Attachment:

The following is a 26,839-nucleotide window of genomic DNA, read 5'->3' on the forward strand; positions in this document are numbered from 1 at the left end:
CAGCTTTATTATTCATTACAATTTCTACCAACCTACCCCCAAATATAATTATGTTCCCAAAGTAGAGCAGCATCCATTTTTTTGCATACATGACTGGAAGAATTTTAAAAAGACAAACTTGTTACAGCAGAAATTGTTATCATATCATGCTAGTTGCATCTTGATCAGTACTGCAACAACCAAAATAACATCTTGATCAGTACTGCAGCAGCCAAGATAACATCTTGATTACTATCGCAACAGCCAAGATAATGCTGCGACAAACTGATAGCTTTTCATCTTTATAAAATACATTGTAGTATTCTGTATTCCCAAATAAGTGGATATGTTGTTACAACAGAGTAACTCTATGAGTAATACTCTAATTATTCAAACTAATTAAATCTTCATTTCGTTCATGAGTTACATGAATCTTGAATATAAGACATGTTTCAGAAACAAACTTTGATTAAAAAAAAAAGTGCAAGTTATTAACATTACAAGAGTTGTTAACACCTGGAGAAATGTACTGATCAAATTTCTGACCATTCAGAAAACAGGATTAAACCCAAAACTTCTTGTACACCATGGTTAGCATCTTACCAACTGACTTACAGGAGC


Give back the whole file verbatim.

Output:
The following is a 26,839-nucleotide window of genomic DNA, read 5'->3' on the forward strand; positions in this document are numbered from 1 at the left end:
CAGCTTTATTATTCATTACAATTTCTACCAACCTACCCCCAAATATAATTATGTTCCCAAAGTAGAGCAGCATCCATTTTTTTGCATACATGACTGGAAGAATTTTAAAAAGACAAACTTGTTACAGCAGAAATTGTTATCATATCATGCTAGTTGCATCTTGATCAGTACTGCAACAACCAAAATAACATCTTGATCAGTACTGCAGCAGCCAAGATAACATCTTGATTACTATCGCAACAGCCAAGATAATGCTGCGACAAACTGATAGCTTTTCATCTTTATAAAATACATTGTAGTATTCTGTATTCCCAAATAAGTGGATATGTTGTTACAACAGAGTAACTCTATGAGTAATACTCTAATTATTCAAACTAATTAAATCTTCATTTCGTTCATGAGTTACATGAATCTTGAATATAAGACATGTTTCAGAAACAAACTTTGATTAAAAAAAAAAGTGCAAGTTATTAACATTACAAGAGTTGTTAACACCTGGAGAAATGTACTGATCAAATTTCTGACCATTCAGAAAACAGGATTAAACCCAAAACTTCTTGTACACCATGGTTAGCATCTTACCAACTGACTTACAGGAGC